Ferdinand Marcos Jr.

Marcos ‘concerned’ over killing of broadcaster Percy Lapid

Bea Cupin

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Marcos ‘concerned’ over killing of broadcaster Percy Lapid

US DEPARTURE. President Ferdinand Marcos Jr speaks at the NAIA 2 ahead of leaving for New York for a six-day working visit.

Secretary Trixie Cruz-Angeles' Facebook

The commentator, known for being highly critical of both the Marcos and the previous Duterte administrations, was shot dead Monday evening

MANILA, Philippines – Malacañang will “take a look” at the probe into the killing of a broadcast journalist known for his biting critique of the current administration.

Senior Deputy Executive Secretary Hubert Guevara, speaking to Malacañang Press Corps officers on Tuesday, October 4, said President Ferdinand Marcos Jr is “very concerned” over the shooting in Las Piñas of radio broadcaster Percival Mabasa, better known as Percy Lapid.

Mabasa was gunned down at around 8:30 pm on October 3 by unidentified motorcycle riding assailants. Witnesses said Mabasa was inside his vehicle when he was shot dead.

“We have been instructed to take a look at the conduct of the investigation on the ambush of him last night,” said Guevara, adding that he plans on meeting with officials from the Presidential Task Force on Media Security.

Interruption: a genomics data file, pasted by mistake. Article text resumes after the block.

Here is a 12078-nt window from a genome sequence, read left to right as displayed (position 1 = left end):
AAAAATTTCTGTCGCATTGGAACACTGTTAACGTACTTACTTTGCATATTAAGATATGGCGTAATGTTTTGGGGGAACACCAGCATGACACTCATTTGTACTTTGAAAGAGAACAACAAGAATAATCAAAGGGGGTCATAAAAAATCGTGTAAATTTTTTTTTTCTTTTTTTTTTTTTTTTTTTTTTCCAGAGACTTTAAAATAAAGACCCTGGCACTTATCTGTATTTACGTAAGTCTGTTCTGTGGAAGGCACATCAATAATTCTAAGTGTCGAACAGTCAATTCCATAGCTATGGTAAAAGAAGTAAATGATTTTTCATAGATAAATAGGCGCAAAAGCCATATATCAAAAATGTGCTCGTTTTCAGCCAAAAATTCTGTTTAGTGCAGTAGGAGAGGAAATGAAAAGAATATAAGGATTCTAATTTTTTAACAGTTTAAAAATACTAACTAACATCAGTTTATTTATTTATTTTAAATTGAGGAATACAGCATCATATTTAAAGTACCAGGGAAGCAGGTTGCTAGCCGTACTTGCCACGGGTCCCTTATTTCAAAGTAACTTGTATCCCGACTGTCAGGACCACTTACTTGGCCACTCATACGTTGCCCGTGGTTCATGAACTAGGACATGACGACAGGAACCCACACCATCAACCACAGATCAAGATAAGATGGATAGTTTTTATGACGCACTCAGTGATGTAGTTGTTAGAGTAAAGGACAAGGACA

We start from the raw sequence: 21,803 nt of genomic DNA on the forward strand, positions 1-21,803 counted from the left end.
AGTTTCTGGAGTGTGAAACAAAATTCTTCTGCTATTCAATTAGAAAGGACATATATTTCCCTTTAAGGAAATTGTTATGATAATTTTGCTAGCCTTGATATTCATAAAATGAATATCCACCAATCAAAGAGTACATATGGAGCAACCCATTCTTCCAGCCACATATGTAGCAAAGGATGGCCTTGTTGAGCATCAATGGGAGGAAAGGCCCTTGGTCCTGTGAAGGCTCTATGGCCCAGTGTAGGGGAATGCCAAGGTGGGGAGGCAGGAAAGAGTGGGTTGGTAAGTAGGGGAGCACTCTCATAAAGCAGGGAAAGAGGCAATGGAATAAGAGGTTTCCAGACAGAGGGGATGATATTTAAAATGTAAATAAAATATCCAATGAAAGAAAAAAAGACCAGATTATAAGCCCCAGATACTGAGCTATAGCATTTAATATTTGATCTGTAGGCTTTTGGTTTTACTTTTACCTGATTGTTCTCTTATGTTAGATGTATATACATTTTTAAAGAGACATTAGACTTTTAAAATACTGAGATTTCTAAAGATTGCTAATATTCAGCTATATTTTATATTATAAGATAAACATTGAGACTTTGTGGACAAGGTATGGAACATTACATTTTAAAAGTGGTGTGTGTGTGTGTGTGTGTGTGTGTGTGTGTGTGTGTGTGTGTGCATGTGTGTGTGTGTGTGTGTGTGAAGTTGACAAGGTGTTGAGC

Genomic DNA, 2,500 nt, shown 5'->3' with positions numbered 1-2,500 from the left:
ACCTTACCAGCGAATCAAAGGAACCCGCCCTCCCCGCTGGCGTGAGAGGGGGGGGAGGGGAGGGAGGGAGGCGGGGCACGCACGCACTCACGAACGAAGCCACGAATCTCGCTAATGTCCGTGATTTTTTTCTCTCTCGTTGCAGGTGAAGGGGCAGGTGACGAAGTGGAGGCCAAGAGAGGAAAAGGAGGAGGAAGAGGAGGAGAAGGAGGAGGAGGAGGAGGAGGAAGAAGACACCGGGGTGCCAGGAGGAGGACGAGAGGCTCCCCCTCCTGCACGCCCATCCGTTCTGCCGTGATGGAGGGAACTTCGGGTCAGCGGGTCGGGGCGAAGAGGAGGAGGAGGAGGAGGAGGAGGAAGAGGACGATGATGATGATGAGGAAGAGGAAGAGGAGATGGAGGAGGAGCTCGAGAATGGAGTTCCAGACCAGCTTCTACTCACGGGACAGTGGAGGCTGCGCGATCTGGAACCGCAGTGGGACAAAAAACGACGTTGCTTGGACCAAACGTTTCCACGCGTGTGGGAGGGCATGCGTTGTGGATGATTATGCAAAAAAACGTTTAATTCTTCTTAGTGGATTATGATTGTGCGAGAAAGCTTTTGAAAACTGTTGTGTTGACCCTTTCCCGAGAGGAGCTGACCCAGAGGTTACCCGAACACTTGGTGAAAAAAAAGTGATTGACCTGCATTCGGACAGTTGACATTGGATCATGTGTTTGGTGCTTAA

Guevara, the next top official in the Office of the Executive Secretary after Lucas Bersamin himself, said he also planned to meet with the officers of Souther Police District (SPD) as well. Las Piñas is under jurisdiction of the SPD.

He said he would tell the cops probing the killing to “ensure that the conduct of investigation proceeds without any problem and submit to us, report to us, hopefully within the next seven days.”

Mabasa is the second journalist to be killed under the current Marcos administration, according to the National Union of Journalists of the Philippines (NUJP). Another radio broadcaster, Rey Blanco, was stabbed dead in Mabinay, Negros Oriental, on September 18.

He is also the 197th journalist killed in the country since 1986, or the restoration of democracy. Based on the NUJP’s own tally, most media workers killed in the Philippines worked in radio.

The NUJP said Mabasa’s killing “shows that journalism remains a dangerous profession in the country.”

“That the incident took place in Metro Manila indicates how brazen the perpetrators were, and how authorities have failed to protect journalists as well as ordinary citizens from harm,” the group said. – Rappler.com

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Bea Cupin

Bea is a senior multimedia reporter who covers national politics. She's been a journalist since 2011 and has written about Congress, the national police, and the Liberal Party for Rappler.